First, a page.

Top Cabinet Officials Resign

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WASHINGTON: Five high-level members of the Clinton Administration will resign as the President prepares for his second term. Secretary of State Warren Christopher, Defense Secretary William Perry and Chief of Staff Leon Panetta are all leaving voluntarily. Energy Secretary Hazel O'Leary, whose expensive jaunts overseas and hiring of investigators to monitor reporters have made her an albatross, was given a clear message to pack her bags, according to the Associated Press. She is expected to announce her decision publicly within the next few days. Commerce Secretary Mickey Kantor, who replaced the late Ron Brown earlier this year, has offered his resignation as well, possibly as a move toward getting a better cabinet post. Sources have told TIME that Kantor would like to be chief of staff or Attorney General. Christopher was the first to offer his resignation, informing Clinton Tuesday night in Arkansas that he would leave. By all accounts, the President continues to support Christopher, but the 71-year-old has been worn out after keeping a punishing schedule during his four years in the post. Perry took the job in Defense reluctantly when Les Aspin, Clinton's first choice for the post, fell ill. He reportedly will stay in place until a successor is named. It's likely that more departures are in the works. Secretary of Labor Robert Reich, a former Harvard professor, has been commuting from his home in Boston for months. Secretary of Transportation Federico Pena earned demerits for going to bat for ValuJet in the days immediately after its passenger jet crashed in the Everglades, but might stay in the job if Bill Daley, brother of Chicago mayor Richard Daley, doesn't get it. The White House reportedly would like to get rid of Janet Reno, but the highly popular attorney general would be difficult to fire. In addition, Robert Rubin at Treasury and CIA Director John Deutch may be shuffled into new jobs after today's resignations.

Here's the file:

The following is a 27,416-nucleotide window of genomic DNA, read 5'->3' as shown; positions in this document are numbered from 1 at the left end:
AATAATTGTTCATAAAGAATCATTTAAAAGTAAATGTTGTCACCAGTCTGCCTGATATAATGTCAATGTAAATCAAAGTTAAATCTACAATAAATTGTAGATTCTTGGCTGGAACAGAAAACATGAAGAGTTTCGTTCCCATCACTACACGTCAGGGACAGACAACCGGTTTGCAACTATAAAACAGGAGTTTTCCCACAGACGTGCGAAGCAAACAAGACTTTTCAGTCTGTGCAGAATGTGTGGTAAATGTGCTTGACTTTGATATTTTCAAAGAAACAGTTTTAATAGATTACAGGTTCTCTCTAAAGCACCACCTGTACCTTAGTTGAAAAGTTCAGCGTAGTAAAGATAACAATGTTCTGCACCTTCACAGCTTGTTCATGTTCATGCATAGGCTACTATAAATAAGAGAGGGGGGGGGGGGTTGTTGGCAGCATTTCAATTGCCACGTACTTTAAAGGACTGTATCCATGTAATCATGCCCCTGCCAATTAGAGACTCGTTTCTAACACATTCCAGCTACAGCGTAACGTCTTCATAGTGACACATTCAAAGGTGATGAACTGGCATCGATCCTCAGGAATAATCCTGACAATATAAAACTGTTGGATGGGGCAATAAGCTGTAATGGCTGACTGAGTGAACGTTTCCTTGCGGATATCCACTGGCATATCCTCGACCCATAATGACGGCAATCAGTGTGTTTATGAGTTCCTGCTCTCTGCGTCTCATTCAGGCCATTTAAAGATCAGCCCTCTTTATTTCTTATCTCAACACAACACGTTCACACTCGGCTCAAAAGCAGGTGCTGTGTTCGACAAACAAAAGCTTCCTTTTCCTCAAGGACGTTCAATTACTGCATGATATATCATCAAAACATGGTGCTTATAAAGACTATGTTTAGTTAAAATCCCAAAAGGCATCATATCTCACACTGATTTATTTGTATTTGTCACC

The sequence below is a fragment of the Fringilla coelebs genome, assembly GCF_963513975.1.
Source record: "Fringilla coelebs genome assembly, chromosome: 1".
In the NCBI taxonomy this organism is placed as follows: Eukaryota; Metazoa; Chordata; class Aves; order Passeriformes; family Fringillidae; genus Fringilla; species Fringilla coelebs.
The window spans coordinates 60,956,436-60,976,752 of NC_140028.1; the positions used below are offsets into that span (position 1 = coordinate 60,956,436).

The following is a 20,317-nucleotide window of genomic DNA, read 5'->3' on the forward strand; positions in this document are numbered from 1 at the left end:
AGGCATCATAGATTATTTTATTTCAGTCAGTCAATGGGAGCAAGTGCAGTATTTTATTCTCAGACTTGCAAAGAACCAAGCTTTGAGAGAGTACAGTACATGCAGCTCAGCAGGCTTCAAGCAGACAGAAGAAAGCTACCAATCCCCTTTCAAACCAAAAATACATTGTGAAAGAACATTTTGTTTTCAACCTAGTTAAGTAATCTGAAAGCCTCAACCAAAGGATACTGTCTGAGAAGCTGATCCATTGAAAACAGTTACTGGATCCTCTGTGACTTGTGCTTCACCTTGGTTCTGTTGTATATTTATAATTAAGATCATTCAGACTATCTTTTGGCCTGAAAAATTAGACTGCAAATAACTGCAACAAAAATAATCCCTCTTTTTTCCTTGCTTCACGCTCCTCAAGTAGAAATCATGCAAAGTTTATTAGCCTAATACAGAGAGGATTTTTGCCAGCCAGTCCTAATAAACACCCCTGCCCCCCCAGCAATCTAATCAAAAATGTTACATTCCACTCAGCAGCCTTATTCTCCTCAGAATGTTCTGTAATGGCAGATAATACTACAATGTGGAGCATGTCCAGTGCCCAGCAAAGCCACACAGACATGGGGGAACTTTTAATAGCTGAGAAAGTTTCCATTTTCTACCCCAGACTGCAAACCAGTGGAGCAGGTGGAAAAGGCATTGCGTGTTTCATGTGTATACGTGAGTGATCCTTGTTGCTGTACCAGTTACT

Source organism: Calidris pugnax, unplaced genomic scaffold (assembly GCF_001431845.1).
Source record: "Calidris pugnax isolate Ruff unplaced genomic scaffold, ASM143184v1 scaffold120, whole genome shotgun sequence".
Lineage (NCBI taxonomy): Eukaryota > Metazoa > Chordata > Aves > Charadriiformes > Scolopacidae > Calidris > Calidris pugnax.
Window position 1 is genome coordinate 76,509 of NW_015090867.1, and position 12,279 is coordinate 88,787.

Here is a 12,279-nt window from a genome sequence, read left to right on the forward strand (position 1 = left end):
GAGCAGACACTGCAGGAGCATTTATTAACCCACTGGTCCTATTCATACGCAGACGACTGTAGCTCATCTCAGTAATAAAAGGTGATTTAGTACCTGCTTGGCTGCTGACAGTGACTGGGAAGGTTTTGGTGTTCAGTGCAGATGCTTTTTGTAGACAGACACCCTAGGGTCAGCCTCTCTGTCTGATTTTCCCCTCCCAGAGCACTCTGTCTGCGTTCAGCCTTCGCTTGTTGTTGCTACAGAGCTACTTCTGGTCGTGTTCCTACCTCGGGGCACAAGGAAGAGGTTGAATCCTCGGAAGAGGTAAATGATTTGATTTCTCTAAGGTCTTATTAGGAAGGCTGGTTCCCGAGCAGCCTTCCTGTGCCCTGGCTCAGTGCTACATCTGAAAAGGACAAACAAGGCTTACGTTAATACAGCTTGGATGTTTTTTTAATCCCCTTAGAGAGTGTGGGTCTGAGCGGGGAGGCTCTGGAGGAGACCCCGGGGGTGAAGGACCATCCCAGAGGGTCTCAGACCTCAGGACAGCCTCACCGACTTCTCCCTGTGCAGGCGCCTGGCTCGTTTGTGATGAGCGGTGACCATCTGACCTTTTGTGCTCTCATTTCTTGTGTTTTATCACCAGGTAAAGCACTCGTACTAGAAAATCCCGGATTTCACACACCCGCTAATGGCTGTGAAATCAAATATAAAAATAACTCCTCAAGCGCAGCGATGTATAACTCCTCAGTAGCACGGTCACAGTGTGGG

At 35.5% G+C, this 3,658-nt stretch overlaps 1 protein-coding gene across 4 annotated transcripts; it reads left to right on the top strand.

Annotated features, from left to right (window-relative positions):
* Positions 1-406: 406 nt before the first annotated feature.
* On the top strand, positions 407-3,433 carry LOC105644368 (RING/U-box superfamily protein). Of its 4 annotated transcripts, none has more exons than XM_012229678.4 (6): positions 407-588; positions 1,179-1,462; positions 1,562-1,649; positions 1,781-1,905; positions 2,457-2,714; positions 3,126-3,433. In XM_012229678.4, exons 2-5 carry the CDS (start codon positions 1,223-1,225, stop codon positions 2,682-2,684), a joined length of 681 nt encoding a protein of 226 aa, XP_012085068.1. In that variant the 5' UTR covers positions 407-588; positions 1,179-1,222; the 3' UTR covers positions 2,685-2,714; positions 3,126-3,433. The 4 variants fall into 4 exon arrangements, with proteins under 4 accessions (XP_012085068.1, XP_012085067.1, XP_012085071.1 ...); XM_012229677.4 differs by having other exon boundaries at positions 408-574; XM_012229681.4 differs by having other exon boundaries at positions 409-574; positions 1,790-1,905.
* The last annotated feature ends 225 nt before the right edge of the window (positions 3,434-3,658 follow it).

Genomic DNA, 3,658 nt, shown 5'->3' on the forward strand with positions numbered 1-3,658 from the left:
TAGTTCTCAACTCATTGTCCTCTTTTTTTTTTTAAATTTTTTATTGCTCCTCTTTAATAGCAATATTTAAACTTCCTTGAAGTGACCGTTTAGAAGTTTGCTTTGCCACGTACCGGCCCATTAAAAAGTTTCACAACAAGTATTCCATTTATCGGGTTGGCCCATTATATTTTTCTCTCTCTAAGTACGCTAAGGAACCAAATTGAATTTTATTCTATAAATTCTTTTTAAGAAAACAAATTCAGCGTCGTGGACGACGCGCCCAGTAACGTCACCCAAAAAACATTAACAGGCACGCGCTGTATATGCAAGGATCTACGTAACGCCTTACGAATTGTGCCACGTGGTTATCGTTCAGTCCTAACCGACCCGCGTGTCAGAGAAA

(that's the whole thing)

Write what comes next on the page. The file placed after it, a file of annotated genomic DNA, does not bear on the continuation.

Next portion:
Unfinished Business

WASHINGTON, D.C.: "Christopher's legacy is one of unfinished business," notes TIME's Dean Fischer. "He devoted much time and energy to negotiating peace in the Middle East, which remains undone. Bosnia is still a question mark, although Christopher can be credited with convincing the President to commit troops. The Administration's China policy is still a work in progress, but we can credit Christopher with injecting realism into U.S. policy with respect to China, although there is still a problem balancing human rights concerns with trade issues. As NATO expansion continues, Christopher's successor will need to execute some elegant diplomacy with the Russians, who continue to protest the alliance's plans."